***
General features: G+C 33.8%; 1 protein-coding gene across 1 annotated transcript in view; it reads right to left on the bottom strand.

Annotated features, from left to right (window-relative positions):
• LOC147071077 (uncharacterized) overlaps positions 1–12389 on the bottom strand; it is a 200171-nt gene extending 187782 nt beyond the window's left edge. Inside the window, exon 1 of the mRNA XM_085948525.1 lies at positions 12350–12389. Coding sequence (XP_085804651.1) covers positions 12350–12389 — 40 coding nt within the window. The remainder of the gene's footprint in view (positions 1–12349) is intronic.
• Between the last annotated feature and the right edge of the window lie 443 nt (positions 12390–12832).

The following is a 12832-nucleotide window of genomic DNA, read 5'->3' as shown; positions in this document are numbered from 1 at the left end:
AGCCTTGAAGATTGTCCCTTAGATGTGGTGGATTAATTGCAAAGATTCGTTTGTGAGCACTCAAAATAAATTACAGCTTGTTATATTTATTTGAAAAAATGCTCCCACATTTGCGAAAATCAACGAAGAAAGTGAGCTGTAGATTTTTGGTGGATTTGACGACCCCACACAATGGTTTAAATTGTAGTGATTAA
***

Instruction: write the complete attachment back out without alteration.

General features: G+C 33.8%; 1 protein-coding gene across 1 annotated transcript in view; it reads right to left on the bottom strand.

Annotated features, from left to right (window-relative positions):
• LOC147071077 (uncharacterized) overlaps positions 1–12389 on the bottom strand; it is a 200171-nt gene extending 187782 nt beyond the window's left edge. Inside the window, exon 1 of the mRNA XM_085948525.1 lies at positions 12350–12389. Coding sequence (XP_085804651.1) covers positions 12350–12389 — 40 coding nt within the window. The remainder of the gene's footprint in view (positions 1–12349) is intronic.
• Between the last annotated feature and the right edge of the window lie 443 nt (positions 12390–12832).

The following is a 12832-nucleotide window of genomic DNA, read 5'->3' as shown; positions in this document are numbered from 1 at the left end:
AGCCTTGAAGATTGTCCCTTAGATGTGGTGGATTAATTGCAAAGATTCGTTTGTGAGCACTCAAAATAAATTACAGCTTGTTATATTTATTTGAAAAAATGCTCCCACATTTGCGAAAATCAACGAAGAAAGTGAGCTGTAGATTTTTGGTGGATTTGACGACCCCACACAATGGTTTAAATTGTAGTGATTAA